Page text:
A group of voters from minor political parties is challenging California's new top-two primary system in the courts, arguing that the election process established under Proposition 14 is unconstitutional.
A lawsuit filed Monday in Alameda Superior Court claims that the new system, which sends only the two candidates who get the most votes in the primary, regardless of political party affiliation, to the general election, "severely burdens voter, candidate and party associational rights."
"By limiting access to the general election ballot, Prop. 14 effectively bars small political parties, their candidates, and their members from effective political association, precisely at the moment when the highest number of voters are engaged in the electoral process," the complaint reads.
The lawsuit also argues that the new system will make it more difficult for minor parties to remain recognized by the state as an official party, echoing a concern raised by the political party leaders who opposed Proposition 14 on the June 2010 ballot. Most minor parties qualify for the ballot by running a candidate for statewide office who receives at least 2 percent of the votes cast in a gubernatorial general election. Limiting the number of candidates on the general election ballot to two will effectively eliminate that option, minor party advocates say.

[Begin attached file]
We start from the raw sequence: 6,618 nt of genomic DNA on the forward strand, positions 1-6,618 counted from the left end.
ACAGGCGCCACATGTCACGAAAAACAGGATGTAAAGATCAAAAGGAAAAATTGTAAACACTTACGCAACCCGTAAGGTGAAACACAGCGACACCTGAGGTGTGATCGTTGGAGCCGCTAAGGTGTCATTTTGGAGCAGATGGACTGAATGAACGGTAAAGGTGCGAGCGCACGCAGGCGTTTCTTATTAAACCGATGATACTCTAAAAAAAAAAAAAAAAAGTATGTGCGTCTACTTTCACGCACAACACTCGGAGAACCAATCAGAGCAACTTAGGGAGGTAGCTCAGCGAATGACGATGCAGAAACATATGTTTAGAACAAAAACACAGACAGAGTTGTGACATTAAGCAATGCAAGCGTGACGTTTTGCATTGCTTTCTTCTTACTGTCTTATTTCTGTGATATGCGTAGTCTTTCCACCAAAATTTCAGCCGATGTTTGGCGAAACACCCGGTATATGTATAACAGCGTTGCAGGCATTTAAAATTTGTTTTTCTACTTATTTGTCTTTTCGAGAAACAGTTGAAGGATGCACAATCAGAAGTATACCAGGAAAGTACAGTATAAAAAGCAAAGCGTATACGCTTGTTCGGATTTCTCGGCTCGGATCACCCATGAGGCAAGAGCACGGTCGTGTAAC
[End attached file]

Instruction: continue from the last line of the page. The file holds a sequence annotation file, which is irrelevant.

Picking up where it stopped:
The complaint, posted below, was filed on behalf of eight voters registered with the Democratic, Green, Libertarian and Peace and Freedom parties. The suit claims that the plaintiffs will "suffer a substantially diminished ability to effectively participate in the electoral process as members of small political parties" under the new system.
This isn't the first legal challenge targeting Proposition 14. Several lawsuits seeking to block the law drafted to implement the new system have so far been rejected by state and federal courts.